Good sex includes (at least) three parts: the buildup, the peak and the afterglow, and oxytocin is one of the few neuropeptides that is part of all, bringing home pleasure before, during and after.
In fact, oxytocin plays a highly prominent part in sex, a role that has been researched since at least the 1980s when a benchmark study showed blood plasma levels rose in both genders during arousal and were markedly higher during climax than prior baseline levels.
“There’s the initial release during the sex play part . . . but it also prepares the body for sexual arousal,” says Jim Pfaus, Ph.D., a psychologist at Concordia University in Montreal. “Then you get a second jolt of it with orgasm.”
And while it’s well-known how oxytocin levels enhance sexual stimulation of women’s nipples and genital tract, there’s even a theory being investigated that it can work in some of the same ways as Viagra – that little blue pill that helps erectile dysfunction in men.
A 2008 case report in the Journal of Sexual Medicine documented an instance where “male anorgasmia” – the inability to orgasm – was treated with oxytocin. After being evaluated by a psychiatrist trained in sexual medicine, the study subject was administered oxytocin through a nasal spray during coitus.
The results were apparently very satisfying for all: the man ejaculated into his partner, and researchers learned oxytocin could be effective in restoring that ability.
“It’s not a substitute for Viagra,” Pfaus notes, “but it helps like Viagra.”
A veritable cocktail of brain chemicals, including oxytocin, is set loose in men during ejaculation, according to Scienceline, a project of New York University’s Science, Health and Environmental Reporting Program.
And women certainly aren’t left out when it comes to oxytocin’s climactic effects. A 1994 study in Archives of Sexual Behavior reported how multi-orgasmic women – who clearly were already having a good time – said their orgasm intensity increased when exposed to increased levels of oxytocin.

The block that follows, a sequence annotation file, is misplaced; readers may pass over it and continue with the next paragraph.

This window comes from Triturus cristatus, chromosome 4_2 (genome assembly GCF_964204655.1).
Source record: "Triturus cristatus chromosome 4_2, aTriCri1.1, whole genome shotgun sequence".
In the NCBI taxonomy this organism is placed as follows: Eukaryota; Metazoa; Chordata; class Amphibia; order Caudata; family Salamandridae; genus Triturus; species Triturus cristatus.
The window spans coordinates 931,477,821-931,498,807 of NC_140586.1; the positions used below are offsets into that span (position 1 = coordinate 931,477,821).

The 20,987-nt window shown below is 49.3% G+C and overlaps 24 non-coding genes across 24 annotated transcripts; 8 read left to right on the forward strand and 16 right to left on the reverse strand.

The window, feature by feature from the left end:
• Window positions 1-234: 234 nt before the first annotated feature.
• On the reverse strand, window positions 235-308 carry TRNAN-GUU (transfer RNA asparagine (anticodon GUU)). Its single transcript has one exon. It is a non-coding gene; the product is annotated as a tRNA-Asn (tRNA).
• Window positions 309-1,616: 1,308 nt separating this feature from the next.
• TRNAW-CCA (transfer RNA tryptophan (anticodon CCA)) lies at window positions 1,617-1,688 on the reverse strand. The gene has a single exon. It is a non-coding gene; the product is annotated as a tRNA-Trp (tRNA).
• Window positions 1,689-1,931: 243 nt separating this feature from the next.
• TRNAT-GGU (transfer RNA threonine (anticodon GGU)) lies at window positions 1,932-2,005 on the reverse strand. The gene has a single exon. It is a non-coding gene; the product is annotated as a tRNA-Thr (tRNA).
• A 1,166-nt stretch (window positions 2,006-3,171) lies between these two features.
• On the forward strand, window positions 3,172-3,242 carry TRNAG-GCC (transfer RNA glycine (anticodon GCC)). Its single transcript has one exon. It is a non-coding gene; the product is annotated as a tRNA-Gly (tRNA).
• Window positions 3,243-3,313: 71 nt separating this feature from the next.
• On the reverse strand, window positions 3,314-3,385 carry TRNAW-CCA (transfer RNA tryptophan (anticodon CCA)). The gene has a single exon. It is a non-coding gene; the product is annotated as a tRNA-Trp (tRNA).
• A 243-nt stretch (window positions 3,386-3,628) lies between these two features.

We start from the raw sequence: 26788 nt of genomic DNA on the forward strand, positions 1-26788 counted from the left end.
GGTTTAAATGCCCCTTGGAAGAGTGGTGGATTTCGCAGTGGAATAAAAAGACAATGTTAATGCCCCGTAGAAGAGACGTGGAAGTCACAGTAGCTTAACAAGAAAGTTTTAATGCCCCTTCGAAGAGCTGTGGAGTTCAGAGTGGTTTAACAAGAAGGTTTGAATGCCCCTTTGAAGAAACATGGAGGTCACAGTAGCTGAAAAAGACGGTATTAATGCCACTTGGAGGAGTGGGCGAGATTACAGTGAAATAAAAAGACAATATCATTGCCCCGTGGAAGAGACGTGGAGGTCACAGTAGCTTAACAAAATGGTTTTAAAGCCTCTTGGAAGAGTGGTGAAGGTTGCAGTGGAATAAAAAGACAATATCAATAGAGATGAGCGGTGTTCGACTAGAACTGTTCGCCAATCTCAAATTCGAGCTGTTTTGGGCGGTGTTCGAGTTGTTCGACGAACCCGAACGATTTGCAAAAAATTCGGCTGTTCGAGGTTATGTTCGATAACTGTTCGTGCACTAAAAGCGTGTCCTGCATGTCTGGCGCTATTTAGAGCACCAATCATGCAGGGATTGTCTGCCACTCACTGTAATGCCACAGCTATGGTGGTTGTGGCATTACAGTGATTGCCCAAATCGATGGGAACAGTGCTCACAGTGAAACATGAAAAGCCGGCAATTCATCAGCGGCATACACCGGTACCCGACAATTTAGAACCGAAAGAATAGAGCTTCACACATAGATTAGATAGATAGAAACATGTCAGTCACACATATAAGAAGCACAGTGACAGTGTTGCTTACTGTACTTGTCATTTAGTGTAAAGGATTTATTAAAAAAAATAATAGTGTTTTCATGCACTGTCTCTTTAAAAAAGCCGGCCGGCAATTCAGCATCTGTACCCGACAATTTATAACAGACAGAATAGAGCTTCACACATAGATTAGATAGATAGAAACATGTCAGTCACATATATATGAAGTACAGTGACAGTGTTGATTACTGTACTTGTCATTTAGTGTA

Oxytocin, in fact, may be even effective during sex simply by making people feel it’s given them an edge. A 2008 study in the journal Psychoneuroendocrinology noted how studies in both animals and humans have indicated such an effect.
The study investigated the acute effects of intranasal oxytocin during masturbation-induced orgasm, showing oxytocin levels stayed high throughout the hour-long experiment. But while the treatment did not objectively affect measurable orgasmic intensity, the participants’ accounts pointed to an altered – and enhanced – perception of arousal.
Oxytocin isn’t finished when sex is, however. Post-sex afterglow – a physical and mental state Pfaus has likened to the state induced by taking opiates – in many ways dictates our tendency to stay and hold our partners.
The relaxed state includes lower blood pressure and heart rates, showing just how thoroughly oxytocin has exploited its stress-busting abilities in the midst of pleasure, Pfaus says.
“The aftermath is, now you’re going to cuddle with your partner as opposed to getting up and leaving,” he says. “You’ve got several things all happening at once to produce that post-orgasm, delicious, satisfying state.”
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Written by Maureen Salamon. For more information contact Bryan Post, Managing Editor of Oxytocin Central email@example.com or call (405) 476-1983